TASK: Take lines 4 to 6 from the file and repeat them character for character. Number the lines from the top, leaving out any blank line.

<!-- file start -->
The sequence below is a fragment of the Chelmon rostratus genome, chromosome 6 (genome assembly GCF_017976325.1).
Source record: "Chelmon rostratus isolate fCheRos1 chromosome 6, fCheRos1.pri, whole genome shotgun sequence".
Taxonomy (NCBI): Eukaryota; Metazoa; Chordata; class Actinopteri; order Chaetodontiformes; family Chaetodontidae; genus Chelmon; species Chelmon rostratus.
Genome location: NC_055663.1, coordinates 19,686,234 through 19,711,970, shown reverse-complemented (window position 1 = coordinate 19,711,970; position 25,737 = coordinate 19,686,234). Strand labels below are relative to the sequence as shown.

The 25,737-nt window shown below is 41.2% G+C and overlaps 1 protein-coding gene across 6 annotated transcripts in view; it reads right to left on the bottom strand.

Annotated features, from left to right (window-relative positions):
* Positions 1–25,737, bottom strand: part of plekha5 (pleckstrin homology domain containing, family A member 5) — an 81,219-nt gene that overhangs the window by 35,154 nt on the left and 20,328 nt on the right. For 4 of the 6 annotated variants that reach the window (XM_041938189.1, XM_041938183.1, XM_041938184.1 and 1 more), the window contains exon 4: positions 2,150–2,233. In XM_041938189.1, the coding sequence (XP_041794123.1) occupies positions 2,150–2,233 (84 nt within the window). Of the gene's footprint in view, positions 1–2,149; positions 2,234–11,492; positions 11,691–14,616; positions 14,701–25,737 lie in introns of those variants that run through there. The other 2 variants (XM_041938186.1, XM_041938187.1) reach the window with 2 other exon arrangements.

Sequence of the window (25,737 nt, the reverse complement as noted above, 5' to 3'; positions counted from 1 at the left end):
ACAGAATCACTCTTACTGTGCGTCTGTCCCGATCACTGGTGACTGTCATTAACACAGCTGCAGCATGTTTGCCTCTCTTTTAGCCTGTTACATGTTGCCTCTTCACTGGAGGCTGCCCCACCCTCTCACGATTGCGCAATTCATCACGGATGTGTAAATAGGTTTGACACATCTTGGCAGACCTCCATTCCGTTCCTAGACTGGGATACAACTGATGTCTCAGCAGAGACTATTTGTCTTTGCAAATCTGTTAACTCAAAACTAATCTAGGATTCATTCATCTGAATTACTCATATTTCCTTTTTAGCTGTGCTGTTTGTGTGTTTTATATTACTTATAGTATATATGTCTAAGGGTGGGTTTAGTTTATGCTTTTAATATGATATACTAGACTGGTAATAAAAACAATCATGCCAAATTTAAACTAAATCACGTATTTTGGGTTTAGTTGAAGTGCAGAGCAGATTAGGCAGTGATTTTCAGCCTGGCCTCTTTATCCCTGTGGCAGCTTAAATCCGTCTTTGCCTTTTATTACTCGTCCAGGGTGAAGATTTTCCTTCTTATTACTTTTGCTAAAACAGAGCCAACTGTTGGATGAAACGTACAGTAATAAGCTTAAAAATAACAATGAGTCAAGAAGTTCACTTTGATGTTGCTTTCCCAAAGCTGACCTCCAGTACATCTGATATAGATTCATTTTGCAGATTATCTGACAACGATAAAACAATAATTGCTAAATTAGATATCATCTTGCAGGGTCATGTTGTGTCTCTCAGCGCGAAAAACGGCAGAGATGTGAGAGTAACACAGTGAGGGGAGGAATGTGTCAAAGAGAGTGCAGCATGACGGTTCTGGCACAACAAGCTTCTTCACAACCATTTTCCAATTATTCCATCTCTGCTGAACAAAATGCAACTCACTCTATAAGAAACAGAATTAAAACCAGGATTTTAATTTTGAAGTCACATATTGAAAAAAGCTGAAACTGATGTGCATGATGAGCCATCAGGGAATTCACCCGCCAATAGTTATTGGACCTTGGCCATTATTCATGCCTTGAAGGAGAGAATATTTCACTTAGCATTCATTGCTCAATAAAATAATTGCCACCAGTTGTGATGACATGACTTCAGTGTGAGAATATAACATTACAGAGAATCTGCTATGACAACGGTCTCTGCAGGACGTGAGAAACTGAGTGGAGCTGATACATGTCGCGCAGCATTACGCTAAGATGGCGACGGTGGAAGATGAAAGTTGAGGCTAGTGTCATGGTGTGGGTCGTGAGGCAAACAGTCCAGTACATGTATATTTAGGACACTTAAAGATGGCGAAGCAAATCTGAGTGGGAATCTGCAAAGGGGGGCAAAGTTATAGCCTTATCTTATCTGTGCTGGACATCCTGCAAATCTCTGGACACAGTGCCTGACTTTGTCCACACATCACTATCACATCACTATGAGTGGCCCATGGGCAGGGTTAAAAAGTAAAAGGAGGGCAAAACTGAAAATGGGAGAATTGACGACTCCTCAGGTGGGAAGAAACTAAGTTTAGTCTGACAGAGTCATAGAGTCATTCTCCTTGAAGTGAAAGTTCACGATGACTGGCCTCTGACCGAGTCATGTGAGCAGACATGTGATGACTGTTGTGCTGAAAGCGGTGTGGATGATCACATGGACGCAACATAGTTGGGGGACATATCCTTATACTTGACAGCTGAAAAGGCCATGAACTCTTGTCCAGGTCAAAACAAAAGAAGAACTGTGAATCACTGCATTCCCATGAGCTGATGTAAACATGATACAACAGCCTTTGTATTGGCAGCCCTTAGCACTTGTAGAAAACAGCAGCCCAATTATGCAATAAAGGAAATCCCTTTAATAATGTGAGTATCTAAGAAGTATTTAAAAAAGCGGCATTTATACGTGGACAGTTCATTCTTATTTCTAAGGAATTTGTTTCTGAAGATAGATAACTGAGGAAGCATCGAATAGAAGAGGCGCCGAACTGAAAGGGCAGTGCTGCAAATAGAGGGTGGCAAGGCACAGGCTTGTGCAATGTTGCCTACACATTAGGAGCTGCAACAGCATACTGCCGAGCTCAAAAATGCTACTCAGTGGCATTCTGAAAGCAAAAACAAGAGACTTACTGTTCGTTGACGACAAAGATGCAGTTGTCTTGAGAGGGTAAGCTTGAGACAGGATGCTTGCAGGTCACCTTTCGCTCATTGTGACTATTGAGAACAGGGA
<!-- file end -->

Genome location: NC_055663.1, coordinates 19,686,234 through 19,711,970, shown reverse-complemented (window position 1 = coordinate 19,711,970; position 25,737 = coordinate 19,686,234). Strand labels below are relative to the sequence as shown.

The 25,737-nt window shown below is 41.2% G+C and overlaps 1 protein-coding gene across 6 annotated transcripts in view; it reads right to left on the bottom strand.

Annotated features, from left to right (window-relative positions):